March is National Reading Month, so to celebrate raising awareness of this crucial life skill we’ll discuss the links between speech and language development and early literacy skills. A number of skills that would fall under the speech and language umbrella are enormously important to the development of early literacy. What can parents can do to promote early literacy in their children, from 12 months (or even earlier!) through pre-adolescence? We’ll discuss that too. You may already actively do some or all of these things with your child(ren), but let’s explore some evidence-based lessons as you continue to stimulate your child’s reading development. Learning to read and to ♥ love reading ♥ is a childhood-long project for both children and parents and the work you do as a parent and this post aims to be another support for this noble endeavor.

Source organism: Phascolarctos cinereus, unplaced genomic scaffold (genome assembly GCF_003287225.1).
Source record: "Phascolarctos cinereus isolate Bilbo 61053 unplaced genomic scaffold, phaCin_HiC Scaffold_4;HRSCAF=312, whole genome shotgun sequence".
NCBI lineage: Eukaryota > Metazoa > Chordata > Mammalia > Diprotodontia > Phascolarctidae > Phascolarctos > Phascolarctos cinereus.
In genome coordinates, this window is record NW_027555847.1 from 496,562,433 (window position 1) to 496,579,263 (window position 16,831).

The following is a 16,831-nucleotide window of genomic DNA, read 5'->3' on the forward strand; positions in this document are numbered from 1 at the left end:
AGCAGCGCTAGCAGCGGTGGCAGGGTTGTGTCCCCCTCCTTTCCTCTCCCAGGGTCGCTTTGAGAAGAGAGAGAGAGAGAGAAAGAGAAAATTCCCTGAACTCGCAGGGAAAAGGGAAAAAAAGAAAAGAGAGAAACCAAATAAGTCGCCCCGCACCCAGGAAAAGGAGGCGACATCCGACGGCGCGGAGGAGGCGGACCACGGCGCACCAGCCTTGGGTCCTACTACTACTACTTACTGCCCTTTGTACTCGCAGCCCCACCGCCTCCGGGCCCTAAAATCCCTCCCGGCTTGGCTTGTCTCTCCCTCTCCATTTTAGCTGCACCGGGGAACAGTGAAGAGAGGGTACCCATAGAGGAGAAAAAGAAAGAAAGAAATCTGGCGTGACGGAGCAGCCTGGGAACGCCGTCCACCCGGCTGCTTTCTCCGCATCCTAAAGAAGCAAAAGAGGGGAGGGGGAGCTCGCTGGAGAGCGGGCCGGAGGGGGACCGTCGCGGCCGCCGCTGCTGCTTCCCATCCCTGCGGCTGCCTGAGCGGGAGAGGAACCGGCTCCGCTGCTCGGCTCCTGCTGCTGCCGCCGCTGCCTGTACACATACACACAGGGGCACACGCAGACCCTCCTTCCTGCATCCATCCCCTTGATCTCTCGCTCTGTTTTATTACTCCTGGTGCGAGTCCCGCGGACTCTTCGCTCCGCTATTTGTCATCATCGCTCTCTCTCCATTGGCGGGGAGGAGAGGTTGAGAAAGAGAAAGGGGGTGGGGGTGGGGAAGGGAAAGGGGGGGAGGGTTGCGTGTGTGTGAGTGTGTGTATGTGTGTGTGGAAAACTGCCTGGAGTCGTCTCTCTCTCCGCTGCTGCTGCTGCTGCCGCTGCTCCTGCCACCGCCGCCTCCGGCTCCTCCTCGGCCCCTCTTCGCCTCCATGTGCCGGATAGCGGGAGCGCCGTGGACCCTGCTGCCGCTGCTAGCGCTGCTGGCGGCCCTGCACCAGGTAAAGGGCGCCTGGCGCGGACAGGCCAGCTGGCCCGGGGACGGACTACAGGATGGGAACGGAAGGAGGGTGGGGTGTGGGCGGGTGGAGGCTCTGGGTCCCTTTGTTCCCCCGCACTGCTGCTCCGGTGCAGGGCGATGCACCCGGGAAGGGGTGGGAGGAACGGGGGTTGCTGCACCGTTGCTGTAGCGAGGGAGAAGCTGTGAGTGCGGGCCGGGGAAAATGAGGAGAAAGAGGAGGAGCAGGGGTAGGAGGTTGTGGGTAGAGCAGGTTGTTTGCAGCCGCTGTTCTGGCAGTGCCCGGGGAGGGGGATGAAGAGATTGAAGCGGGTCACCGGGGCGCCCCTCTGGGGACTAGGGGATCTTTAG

The back-to-school season is a great time of year to reassess your child’s progress and evaluate whether he is reaching his developmental milestones. If your little one is heading for kindergarten soon, help him get ready by introducing the alphabet. Children can begin to recognize letters around the age of two, but they are unlikely to master the alphabet for a couple of years.
As well, remember that all children progress at different rates. Ignore the mom in your child’s play group who brags about how she’s already looking into medical schools for her two-year-old. However, if you do believe that your little one might be falling behind in his developmental milestones, it never hurts to have him evaluated by a speech-language pathologist (SLP) for a possible speech and language disorder. You can also look into the resources in Speech Buddies University for parents. And in the meantime, help your child prepare for his academic career by focusing on the basics: the alphabet. Here are some alphabet apps that can help you and your child prep for school.